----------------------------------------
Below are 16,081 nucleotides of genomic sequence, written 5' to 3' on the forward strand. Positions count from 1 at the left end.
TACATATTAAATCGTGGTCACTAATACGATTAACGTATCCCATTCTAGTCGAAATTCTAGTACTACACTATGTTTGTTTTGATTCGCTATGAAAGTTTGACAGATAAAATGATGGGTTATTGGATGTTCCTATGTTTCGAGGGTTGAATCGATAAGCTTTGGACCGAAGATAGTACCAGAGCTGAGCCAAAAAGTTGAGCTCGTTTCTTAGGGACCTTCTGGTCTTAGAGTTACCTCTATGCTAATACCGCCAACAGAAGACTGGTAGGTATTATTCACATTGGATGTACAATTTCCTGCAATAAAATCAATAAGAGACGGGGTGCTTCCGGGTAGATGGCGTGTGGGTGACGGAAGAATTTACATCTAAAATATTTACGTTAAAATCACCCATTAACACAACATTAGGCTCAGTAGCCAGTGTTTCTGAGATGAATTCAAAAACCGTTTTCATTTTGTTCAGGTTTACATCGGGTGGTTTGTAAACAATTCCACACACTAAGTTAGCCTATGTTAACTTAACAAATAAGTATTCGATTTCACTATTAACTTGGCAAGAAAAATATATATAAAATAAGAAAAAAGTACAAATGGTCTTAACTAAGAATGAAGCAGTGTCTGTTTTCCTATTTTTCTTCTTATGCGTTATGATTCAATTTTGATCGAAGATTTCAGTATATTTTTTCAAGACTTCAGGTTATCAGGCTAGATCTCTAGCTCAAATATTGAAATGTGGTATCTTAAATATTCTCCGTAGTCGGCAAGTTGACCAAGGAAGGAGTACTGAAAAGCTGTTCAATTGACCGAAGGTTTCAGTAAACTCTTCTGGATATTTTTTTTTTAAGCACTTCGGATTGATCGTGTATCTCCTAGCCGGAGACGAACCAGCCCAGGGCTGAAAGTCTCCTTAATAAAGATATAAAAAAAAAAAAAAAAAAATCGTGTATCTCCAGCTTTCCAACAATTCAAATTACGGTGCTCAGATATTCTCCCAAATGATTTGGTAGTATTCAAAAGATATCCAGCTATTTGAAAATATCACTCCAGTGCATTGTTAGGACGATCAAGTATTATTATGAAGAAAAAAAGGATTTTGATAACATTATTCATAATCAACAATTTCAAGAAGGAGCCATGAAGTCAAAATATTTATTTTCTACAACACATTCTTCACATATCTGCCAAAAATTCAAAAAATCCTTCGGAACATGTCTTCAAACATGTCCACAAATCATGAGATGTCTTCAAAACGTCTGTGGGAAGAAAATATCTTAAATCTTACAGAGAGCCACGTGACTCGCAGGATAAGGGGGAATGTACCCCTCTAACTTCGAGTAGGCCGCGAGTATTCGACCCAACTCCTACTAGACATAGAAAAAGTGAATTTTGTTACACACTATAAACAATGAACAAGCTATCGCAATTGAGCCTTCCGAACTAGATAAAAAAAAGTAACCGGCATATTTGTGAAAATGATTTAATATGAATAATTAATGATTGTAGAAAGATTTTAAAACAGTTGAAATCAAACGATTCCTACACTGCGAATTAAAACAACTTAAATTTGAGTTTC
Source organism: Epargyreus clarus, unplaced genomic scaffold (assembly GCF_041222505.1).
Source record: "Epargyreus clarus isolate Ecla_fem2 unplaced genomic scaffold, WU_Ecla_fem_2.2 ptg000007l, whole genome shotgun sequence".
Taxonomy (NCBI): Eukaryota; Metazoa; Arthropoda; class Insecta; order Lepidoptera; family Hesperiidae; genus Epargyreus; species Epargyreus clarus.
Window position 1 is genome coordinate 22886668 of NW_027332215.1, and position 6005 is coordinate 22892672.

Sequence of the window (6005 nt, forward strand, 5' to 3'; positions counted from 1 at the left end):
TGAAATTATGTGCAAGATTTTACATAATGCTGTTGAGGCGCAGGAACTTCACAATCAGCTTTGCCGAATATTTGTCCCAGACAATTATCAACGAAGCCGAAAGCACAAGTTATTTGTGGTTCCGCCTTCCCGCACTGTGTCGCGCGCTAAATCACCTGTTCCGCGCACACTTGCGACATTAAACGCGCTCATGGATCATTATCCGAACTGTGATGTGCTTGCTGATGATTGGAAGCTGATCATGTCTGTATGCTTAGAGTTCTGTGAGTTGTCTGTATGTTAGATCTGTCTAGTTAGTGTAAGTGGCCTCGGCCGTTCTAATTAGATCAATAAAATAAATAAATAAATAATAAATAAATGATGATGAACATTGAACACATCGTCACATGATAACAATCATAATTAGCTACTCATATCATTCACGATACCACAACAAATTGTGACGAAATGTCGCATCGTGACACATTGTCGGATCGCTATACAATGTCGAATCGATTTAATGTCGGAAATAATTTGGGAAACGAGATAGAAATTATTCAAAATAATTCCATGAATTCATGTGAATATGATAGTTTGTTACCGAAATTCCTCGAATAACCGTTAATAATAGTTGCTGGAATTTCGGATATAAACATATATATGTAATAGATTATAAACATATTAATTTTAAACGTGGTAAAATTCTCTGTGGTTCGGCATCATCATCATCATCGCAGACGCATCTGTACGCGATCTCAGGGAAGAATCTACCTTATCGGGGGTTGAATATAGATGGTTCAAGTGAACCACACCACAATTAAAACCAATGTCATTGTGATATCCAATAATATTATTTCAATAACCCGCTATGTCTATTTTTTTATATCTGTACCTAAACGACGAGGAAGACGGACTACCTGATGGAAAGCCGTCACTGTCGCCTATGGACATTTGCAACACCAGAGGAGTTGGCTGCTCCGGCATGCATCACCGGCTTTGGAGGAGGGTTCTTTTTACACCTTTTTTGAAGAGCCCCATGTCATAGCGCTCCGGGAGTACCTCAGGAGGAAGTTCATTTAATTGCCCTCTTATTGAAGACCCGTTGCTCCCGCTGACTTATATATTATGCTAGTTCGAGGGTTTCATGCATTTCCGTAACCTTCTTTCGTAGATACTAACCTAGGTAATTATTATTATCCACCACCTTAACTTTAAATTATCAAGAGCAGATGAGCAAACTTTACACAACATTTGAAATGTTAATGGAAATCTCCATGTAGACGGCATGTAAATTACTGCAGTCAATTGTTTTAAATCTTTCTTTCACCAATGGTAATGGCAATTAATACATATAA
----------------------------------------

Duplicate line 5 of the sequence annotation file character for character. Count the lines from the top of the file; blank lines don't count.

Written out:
Taxonomy (NCBI): Eukaryota; Metazoa; Arthropoda; class Insecta; order Lepidoptera; family Hesperiidae; genus Epargyreus; species Epargyreus clarus.